Zarifa Ghafari, Afghanistan's youngest ever female mayor, pictured at the Geneva Summit for Human Rights and Democracy in April 2022.
CNN  — 

This time last year, Zarifa Ghafari was about to embark on a terrifying journey to secure her – and her family’s – lives.

As one of Afghanistan’s few female mayors, Ghafari, 30, says she had already faced death threats from the Taliban and ISIS – and survived three assassination attempts.

In 2019, at the age of 26, Ghafari became Afghanistan’s youngest female mayor in the conservative city of Maidan Shar. She endured constant harassment, intimidation and regular protests: crowds of angry men demonstrating outside her office, holding sticks and throwing stones.

Her father, a senior member of the Afghan army, was murdered by gunmen in 2020. Ghafari believes the Taliban was responsible. (The Taliban has not publicly commented).

As Taliban forces took hold of the capital Kabul on August 15 last year, Ghafari believed other members of her family were also in grave danger.

A few days later, Ghafari fled the country with her family. She hid in the footwell of a car to Kabul airport, ducking for cover as she passed Taliban checkpoints.

Now living in Germany, she reflects on a year since the Taliban takeover of her homeland – and on feeling like an eternal house guest in a new country.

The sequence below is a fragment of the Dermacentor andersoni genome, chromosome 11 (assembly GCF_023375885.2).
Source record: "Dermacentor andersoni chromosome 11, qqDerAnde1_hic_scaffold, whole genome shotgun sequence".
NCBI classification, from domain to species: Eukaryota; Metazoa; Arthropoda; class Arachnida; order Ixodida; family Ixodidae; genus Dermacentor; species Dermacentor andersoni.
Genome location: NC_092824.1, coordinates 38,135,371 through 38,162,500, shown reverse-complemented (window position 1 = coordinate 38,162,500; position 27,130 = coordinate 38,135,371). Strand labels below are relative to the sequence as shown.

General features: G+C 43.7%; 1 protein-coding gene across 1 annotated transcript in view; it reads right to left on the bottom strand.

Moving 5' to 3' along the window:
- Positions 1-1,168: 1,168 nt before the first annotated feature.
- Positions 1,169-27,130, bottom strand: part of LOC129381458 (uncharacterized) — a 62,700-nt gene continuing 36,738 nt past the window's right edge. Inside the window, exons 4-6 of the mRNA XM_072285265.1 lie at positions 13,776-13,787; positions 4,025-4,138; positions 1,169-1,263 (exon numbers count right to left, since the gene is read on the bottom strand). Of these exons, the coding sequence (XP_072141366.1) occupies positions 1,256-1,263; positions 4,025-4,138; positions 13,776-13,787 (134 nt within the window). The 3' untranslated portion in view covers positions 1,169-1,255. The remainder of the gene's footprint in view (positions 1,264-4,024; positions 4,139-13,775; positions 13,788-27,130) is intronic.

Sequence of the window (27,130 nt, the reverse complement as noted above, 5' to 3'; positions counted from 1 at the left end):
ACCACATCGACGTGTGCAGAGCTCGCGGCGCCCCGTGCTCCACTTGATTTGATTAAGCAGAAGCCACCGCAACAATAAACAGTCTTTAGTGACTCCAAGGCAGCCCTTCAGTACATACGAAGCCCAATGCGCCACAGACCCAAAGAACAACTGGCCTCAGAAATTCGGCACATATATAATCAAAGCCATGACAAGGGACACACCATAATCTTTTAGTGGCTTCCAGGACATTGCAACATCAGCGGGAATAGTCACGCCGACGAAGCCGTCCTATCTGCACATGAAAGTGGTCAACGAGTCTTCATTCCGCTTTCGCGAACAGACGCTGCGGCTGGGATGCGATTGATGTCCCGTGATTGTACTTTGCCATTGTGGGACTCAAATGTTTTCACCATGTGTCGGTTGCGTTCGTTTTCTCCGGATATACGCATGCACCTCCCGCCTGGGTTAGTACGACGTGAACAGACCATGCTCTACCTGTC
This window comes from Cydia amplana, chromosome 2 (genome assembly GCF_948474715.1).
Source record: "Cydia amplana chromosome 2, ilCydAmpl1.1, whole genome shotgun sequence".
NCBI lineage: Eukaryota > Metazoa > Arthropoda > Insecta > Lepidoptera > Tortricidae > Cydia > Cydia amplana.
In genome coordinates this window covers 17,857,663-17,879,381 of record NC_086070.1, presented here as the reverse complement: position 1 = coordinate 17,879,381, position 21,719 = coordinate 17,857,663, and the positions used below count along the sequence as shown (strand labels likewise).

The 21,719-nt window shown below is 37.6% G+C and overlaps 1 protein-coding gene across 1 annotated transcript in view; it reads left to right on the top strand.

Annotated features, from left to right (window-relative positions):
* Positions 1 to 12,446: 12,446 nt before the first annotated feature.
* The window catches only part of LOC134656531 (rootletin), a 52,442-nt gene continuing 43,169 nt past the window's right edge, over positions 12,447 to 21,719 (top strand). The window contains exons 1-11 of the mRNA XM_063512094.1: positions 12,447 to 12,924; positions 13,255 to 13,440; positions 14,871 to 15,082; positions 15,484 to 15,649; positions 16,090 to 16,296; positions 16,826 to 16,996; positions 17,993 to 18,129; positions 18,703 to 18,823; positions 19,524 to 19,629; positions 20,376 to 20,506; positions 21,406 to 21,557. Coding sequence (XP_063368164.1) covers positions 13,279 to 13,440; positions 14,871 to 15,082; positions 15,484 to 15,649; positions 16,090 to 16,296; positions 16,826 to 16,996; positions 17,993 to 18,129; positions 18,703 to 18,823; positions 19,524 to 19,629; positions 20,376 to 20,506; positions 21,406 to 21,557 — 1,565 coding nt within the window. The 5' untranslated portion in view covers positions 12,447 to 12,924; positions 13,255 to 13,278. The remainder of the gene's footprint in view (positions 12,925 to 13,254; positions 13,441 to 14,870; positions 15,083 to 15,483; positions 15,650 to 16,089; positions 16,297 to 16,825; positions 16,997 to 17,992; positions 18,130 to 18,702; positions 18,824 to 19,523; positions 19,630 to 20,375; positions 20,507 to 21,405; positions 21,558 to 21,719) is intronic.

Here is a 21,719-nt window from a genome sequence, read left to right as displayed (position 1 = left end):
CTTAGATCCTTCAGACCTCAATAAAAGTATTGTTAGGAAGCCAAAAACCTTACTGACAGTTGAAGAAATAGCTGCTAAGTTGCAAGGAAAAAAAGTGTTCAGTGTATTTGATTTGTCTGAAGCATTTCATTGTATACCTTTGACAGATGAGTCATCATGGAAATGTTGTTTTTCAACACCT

The views expressed in this commentary are her own.

CNN: This time last year the Taliban was on the brink of taking Afghanistan – at what point did you decide to leave and how did you do it?

Ghafari: I never decided to leave my country. What happened to me was just a matter of timing – and the direct reason was my family. I had so many opportunities to leave before August 15, 2021, but when I left, it was to secure the safety of my family.

I did not want to lose another member of my family because of my work and decisions. The coffin of my dad was, and still is, enough to carry on my shoulders. I couldn’t carry anyone else’s.

I came to Germany with my entire family on August 22, 2021. It was the most horrific experience of my life. Leaving my country was harder than losing my dad.

I was never afraid of death – I’m sure the people who followed my story know I was already working in the path of death daily – so it was never just a decision about me. But my family have the right to live in peace when they have nothing to do with my work.

The day I left Afghanistan, I promised myself to return once I could safeguard the lives of my family, my younger siblings and my mom – which I did, traveling to Afghanistan in February this year as part of work with my NGO (the Assistance and Promotion for Afghan Women organization).